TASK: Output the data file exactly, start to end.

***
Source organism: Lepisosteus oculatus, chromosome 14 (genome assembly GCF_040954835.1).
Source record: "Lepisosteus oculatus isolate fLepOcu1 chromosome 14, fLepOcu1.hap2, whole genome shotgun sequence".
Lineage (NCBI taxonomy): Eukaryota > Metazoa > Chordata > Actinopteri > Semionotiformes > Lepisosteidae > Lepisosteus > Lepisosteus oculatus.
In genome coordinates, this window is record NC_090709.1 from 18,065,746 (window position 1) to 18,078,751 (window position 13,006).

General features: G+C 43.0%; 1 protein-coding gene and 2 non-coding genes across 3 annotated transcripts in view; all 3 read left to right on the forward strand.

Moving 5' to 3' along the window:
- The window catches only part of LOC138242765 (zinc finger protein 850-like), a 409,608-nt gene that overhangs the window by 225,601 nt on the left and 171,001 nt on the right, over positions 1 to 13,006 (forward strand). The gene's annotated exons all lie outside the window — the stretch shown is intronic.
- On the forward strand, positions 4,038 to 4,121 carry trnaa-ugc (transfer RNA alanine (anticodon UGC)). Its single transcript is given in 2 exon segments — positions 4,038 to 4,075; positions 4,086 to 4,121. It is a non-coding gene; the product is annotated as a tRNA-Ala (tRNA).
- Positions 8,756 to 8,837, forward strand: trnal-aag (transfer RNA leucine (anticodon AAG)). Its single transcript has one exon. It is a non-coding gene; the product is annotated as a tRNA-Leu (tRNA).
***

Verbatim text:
Source organism: Lepisosteus oculatus, chromosome 14 (genome assembly GCF_040954835.1).
Source record: "Lepisosteus oculatus isolate fLepOcu1 chromosome 14, fLepOcu1.hap2, whole genome shotgun sequence".
Lineage (NCBI taxonomy): Eukaryota > Metazoa > Chordata > Actinopteri > Semionotiformes > Lepisosteidae > Lepisosteus > Lepisosteus oculatus.
In genome coordinates, this window is record NC_090709.1 from 18,065,746 (window position 1) to 18,078,751 (window position 13,006).

General features: G+C 43.0%; 1 protein-coding gene and 2 non-coding genes across 3 annotated transcripts in view; all 3 read left to right on the forward strand.

Moving 5' to 3' along the window:
- The window catches only part of LOC138242765 (zinc finger protein 850-like), a 409,608-nt gene that overhangs the window by 225,601 nt on the left and 171,001 nt on the right, over positions 1 to 13,006 (forward strand). The gene's annotated exons all lie outside the window — the stretch shown is intronic.
- On the forward strand, positions 4,038 to 4,121 carry trnaa-ugc (transfer RNA alanine (anticodon UGC)). Its single transcript is given in 2 exon segments — positions 4,038 to 4,075; positions 4,086 to 4,121. It is a non-coding gene; the product is annotated as a tRNA-Ala (tRNA).
- Positions 8,756 to 8,837, forward strand: trnal-aag (transfer RNA leucine (anticodon AAG)). Its single transcript has one exon. It is a non-coding gene; the product is annotated as a tRNA-Leu (tRNA).